Here are some of the best certifications for COOs:
Project Management Professional (PMP). APMP demonstrates a solid foundation in project management, demonstrating that you have the specific skills, dedication to excellence, and the ability to perform at the highest levels. To qualify for a PMP credential, you need a four-year degree, 36 months of experience leading projects, and 35 hours of project management. If you don’t have a 4-year degree, you’ll need 60 months of leading projects. You must also agree to adhere to a code of professional conduct. The rigorous multiple-choice examination assesses and measures your ability to apply project management knowledge in areas such as initiating the project, planning the project, and executing the project.
Program Management Professional (PgMP). ThePgMPis the next step after thePMP certification. The PgMP acknowledges your ability to lead and coordinate multiple projects at the same time and to ensure the success of the programs. This certification shows that you have the knowledge and experience to make important decisions, to manage complex activities that might involve multiple functions and organizations across different cultures and locations, and to employ strategic objectives to enhance business results. To apply, you’ll need at least a high school diploma or associate’s degree, 48 months of project management experience, and 84 months of program management experience in the last 15 years. If you have a 4-year degree, you can apply with 48 months of project management experience and 48 months of program management experience within the last 15 years.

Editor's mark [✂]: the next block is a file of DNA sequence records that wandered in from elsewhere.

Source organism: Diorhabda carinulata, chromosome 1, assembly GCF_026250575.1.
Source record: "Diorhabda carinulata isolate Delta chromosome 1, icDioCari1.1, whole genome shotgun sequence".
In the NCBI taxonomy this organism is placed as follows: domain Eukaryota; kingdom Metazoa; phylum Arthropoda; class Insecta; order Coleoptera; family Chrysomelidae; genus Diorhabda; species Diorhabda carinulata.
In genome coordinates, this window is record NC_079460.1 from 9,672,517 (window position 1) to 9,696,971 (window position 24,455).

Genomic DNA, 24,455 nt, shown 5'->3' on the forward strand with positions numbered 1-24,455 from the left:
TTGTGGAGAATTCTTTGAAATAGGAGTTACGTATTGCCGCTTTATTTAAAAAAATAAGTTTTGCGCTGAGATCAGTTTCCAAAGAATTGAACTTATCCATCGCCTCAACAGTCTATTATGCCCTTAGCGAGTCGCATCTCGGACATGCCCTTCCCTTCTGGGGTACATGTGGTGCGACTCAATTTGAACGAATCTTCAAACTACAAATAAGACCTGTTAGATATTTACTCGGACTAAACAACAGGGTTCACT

COO-C Chief Operating Officer – Certified. The COO-C is for chief operating officers, executives, and senior managers who want to broaden their skills in operations management. Admission to the course is very selective and is based on your professional level, your achievements, and your organizational responsibility. Although there are no educational requirements, most applicants have a Bachelor’s, Master’s, or PhD.
A bachelor’s degree in business or a related field is highly recommended. A master’s or doctoral degree will give you an extra boost above your competition. A major key to becoming a COO is gaining years of experience in management, operations, and leadership. Roles such as general manager or chief financial officer are typical stepping stones to becoming a COO.
US, Bureau of Labor Statistics’ job outlook
SOC Code: 11-1011
Projected Employment in 2021
Projected 2019-2029 Percentage Shift
Projected 2019-2029 Numeric Shift
Technology is vitally important to the COO, and as technology quickly advances, the COO has to stay on top of the changes for the company to be competitive in the market moving forward. A COO must know how to use technology correctly. Organizational structure is also becoming more important. As the remote working force expands, organizational structures will have to be redesigned. Change is occurring all around us at a rapid pace, and the COO’s of the future will have to quickly evaluate and leverage those changes to keep their companies working at their maximum potential. Tomorrow’s COOs will need skills like foresight, change management, mentoring, technical aptitude, and business acumen.